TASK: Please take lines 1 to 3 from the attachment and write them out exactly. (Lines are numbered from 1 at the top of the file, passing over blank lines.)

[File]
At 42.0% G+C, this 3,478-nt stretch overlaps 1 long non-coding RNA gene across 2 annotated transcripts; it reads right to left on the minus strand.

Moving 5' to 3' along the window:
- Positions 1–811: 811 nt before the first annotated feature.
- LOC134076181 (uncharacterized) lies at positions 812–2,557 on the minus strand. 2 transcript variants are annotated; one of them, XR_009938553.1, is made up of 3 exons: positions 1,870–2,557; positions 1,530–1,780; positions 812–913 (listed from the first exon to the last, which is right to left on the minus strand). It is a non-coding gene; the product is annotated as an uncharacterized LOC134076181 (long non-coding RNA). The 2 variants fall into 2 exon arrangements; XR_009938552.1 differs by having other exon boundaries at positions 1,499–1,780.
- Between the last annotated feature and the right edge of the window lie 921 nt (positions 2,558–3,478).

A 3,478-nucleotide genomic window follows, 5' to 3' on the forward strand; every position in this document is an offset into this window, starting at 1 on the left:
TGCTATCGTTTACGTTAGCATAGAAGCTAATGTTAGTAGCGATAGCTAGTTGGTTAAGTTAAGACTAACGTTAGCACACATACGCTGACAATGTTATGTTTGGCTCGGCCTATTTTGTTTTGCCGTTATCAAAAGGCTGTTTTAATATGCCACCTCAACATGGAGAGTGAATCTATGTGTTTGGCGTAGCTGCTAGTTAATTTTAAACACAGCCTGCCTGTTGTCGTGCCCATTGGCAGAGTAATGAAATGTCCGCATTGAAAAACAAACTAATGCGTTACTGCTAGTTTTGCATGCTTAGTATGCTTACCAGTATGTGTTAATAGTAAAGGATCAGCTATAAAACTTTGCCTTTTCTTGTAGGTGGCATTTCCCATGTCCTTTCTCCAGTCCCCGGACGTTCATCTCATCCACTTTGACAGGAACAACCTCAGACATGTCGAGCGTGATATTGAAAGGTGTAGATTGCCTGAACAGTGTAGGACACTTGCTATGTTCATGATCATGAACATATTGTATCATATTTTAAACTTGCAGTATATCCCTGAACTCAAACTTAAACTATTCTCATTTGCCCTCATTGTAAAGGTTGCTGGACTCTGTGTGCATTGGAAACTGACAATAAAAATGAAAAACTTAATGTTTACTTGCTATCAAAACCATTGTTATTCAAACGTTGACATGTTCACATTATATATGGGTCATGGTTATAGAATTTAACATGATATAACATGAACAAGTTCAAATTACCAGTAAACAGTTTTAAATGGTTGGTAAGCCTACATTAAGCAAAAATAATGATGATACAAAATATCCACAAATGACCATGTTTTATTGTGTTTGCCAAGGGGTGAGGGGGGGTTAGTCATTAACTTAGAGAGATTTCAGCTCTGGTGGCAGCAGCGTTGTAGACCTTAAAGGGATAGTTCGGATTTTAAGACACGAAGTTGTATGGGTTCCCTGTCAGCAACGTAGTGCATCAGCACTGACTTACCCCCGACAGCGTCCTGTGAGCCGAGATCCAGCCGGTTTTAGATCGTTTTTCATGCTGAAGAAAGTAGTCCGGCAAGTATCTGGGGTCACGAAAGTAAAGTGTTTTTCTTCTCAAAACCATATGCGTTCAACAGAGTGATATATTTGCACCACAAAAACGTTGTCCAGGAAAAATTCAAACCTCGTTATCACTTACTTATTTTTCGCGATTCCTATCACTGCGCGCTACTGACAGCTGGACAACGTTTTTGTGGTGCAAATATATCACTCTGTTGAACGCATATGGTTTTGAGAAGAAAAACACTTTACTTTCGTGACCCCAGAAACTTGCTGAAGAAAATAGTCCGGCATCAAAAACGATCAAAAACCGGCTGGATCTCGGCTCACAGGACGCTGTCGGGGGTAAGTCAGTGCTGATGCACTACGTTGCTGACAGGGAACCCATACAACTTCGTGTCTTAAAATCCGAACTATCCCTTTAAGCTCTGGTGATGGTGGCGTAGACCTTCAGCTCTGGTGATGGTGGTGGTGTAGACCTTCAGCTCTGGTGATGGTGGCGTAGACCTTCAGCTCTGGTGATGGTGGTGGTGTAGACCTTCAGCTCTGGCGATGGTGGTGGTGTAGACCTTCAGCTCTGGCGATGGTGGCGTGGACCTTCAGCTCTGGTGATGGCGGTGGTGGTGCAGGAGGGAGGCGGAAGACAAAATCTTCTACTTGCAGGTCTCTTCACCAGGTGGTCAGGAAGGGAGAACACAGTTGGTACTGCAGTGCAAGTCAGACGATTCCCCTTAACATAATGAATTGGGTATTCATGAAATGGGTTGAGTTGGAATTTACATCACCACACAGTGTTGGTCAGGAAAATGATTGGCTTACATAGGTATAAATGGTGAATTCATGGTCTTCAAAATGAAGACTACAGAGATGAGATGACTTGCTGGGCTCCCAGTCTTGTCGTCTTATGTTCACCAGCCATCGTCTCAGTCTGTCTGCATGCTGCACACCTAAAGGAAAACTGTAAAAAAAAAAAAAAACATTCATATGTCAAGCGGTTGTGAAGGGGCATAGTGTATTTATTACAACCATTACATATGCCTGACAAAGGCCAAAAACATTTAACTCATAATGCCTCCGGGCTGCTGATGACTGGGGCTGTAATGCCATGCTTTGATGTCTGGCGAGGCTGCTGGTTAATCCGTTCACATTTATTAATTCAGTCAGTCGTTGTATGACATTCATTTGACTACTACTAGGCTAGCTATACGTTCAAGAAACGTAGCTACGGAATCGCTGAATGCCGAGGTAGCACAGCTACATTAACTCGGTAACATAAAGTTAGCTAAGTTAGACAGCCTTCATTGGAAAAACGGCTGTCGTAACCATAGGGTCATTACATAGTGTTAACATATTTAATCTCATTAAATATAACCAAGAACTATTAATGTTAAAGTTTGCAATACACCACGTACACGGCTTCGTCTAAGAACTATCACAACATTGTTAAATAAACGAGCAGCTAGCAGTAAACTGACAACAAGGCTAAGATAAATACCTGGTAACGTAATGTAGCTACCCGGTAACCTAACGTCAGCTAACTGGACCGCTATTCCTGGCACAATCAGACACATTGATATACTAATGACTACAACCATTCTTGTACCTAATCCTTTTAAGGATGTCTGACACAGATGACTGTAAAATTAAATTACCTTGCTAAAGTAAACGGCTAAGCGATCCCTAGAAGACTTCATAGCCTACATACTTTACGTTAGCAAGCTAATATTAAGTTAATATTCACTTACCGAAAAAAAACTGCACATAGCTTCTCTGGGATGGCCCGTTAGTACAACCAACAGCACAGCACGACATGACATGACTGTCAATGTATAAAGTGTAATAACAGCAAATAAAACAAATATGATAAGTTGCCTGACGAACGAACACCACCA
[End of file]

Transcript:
At 42.0% G+C, this 3,478-nt stretch overlaps 1 long non-coding RNA gene across 2 annotated transcripts; it reads right to left on the minus strand.

Moving 5' to 3' along the window:
- Positions 1–811: 811 nt before the first annotated feature.